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Interviewing Tips

Interviewing & Job Offers

Interviewing
Being prepared for your interview will give you the confidence to succeed in highlighting important qualities and skills needed to illustrate your qualifications.
Employers typically want to know three things:

  • Can you do the job?

  • Will you do the job?

  • Will you fit in with the organization?

Your job is to provide enough solid information to answer an unequivocal “YES!” to all three of these questions. To do so effectively, you will need to be aware of the specific characteristics employers seek in new hires. According to the National Association of Colleges and Employers (NACE), who surveys hundreds of employers each year, the attributes most highly sought after are:

1.  Communication skills
2.   Honesty/integrity
3.  Interpersonal/ teamwork skills
4.  Motivation/initiative
5.  Strong work ethic

It is not uncommon for candidates to get nervous before the interview.  However, interviewing is a two-way street; it is an opportunity for you and the employer to get to know each other.  Contrary to what you may have heard, interviewers do not want to intentionally ask you difficult questions just to see you make a mistake.  In fact, employers want you to do well during the interview.  Think about it: they invest a lot of time and money screening and recruiting candidates.  The sooner they can identify the right person, the sooner their job is done.

The good news is that the more experience you get with interviewing, the less nervous you will feel.  Like any other task you have mastered, interviewing is a skill. If you have ever been on a team, played an instrument, or performed in public, you probably didn't just show up on game day and expect to deliver a flawless performance.  Instead, you probably spent many hours beforehand practicing, rehearsing, and visualizing what you would do and say.  Well, interviewing is no different; it is a skill that requires preparation and practice.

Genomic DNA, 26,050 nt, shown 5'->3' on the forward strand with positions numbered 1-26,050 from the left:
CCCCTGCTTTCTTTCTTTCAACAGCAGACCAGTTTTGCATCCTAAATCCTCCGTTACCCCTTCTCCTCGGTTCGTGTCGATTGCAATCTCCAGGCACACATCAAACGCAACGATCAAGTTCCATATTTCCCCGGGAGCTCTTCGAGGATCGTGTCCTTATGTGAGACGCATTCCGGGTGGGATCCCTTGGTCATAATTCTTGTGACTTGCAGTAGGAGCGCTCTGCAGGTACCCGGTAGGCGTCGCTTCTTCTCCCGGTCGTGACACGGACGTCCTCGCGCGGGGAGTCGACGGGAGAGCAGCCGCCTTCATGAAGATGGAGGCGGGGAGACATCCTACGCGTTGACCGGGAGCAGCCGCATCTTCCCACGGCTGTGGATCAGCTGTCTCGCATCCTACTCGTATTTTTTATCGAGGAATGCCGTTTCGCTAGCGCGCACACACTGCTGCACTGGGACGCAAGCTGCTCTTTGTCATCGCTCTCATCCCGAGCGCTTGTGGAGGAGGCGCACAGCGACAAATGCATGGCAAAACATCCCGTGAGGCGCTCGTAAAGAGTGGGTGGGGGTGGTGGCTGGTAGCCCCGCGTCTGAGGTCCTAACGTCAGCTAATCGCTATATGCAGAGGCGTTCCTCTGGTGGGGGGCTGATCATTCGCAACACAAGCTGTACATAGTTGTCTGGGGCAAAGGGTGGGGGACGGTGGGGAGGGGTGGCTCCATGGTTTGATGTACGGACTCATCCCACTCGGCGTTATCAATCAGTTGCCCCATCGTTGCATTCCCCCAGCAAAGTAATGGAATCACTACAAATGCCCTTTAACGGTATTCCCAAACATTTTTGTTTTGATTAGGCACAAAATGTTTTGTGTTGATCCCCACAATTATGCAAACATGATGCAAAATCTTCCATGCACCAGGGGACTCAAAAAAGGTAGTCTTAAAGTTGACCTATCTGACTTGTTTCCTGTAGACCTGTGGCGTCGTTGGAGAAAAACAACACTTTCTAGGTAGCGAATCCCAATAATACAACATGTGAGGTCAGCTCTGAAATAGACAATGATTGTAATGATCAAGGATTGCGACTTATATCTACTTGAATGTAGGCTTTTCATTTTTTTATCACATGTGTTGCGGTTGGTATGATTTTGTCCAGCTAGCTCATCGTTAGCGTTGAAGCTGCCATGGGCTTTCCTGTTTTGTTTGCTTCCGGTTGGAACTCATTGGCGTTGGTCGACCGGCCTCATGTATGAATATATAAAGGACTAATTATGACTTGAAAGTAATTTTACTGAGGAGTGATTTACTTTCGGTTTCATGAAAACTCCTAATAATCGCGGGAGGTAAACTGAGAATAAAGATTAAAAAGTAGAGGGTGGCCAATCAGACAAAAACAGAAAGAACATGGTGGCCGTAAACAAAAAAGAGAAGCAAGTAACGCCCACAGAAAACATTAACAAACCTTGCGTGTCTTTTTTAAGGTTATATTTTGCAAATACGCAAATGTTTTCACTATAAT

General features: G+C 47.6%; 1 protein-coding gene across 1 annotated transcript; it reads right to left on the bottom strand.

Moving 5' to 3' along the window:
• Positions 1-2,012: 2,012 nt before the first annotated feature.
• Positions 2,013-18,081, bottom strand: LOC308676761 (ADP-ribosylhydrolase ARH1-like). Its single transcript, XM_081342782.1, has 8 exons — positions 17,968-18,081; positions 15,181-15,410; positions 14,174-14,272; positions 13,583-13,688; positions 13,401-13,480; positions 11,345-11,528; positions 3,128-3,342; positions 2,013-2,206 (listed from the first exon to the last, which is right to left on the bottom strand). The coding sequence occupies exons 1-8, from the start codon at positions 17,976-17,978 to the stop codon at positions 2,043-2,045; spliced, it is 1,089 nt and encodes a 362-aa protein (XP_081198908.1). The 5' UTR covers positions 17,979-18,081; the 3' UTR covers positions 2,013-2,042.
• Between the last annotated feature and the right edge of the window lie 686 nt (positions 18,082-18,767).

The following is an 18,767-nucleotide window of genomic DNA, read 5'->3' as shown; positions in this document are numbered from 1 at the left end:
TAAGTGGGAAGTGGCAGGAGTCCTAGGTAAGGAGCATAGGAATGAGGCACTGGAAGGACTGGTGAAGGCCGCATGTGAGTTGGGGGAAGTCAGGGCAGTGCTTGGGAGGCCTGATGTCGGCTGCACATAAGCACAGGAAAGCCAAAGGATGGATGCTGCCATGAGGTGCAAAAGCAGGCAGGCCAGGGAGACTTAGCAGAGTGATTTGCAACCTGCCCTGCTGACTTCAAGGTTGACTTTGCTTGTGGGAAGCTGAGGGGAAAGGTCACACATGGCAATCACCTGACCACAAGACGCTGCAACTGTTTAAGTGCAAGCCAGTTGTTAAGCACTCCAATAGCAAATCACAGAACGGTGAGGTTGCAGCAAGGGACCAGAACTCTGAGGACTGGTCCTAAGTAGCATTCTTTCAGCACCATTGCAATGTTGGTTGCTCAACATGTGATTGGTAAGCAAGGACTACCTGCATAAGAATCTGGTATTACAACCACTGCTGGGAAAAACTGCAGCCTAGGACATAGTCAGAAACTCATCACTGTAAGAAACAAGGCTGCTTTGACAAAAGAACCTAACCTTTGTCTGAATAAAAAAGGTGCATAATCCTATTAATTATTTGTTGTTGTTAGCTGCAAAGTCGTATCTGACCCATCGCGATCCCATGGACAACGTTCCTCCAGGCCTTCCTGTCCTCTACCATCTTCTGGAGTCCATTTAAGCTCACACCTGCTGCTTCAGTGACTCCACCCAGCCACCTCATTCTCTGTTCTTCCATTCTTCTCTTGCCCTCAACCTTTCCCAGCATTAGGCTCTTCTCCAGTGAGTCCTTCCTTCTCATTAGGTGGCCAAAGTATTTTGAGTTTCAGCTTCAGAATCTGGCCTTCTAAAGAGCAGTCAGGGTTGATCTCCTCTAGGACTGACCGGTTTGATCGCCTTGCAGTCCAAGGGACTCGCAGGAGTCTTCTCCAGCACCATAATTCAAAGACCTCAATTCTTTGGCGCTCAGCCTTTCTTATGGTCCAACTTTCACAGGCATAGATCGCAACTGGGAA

We have resources available to help you prepare for whatever comes your way.

Prepare your interview answers

Be ready to answer common interview questions such as these:

  • Tell me about yourself.
  • Why did you leave your last position, or why are you leaving your current position?
  • What do you know about this company?
  • What are your goals?
  • What are your strengths and weaknesses?
  • Why do you want to work here?
  • What has been your most significant achievement?
  • How would your last boss and colleagues describe you?
  • Why should we hire you?
  • What are your salary expectations?
  • "Tell me about a time you had to deal with a difficult person.  How did you handle this situation?"

This is a behavioral interviewing questions. For this, and many other questions, the “STAR” technique can be a helpful way to gather your thoughts.


STAR Technique for Answering Interview Questions

STAR stands for:

  • Situation - describe the past situation
  • Task - describe task you needed to accomplish
  • Action - describe the action you took
  • Results - what did you accomplish or learn?
  • For example, if an interviewer said, “Tell me about a project you initiated,” you could answer as follows:

  • Situation/Task - During my internship last summer I was responsible for managing “ABC” events … I noticed that attendance at these events had dropped by 30% over the past 3 years.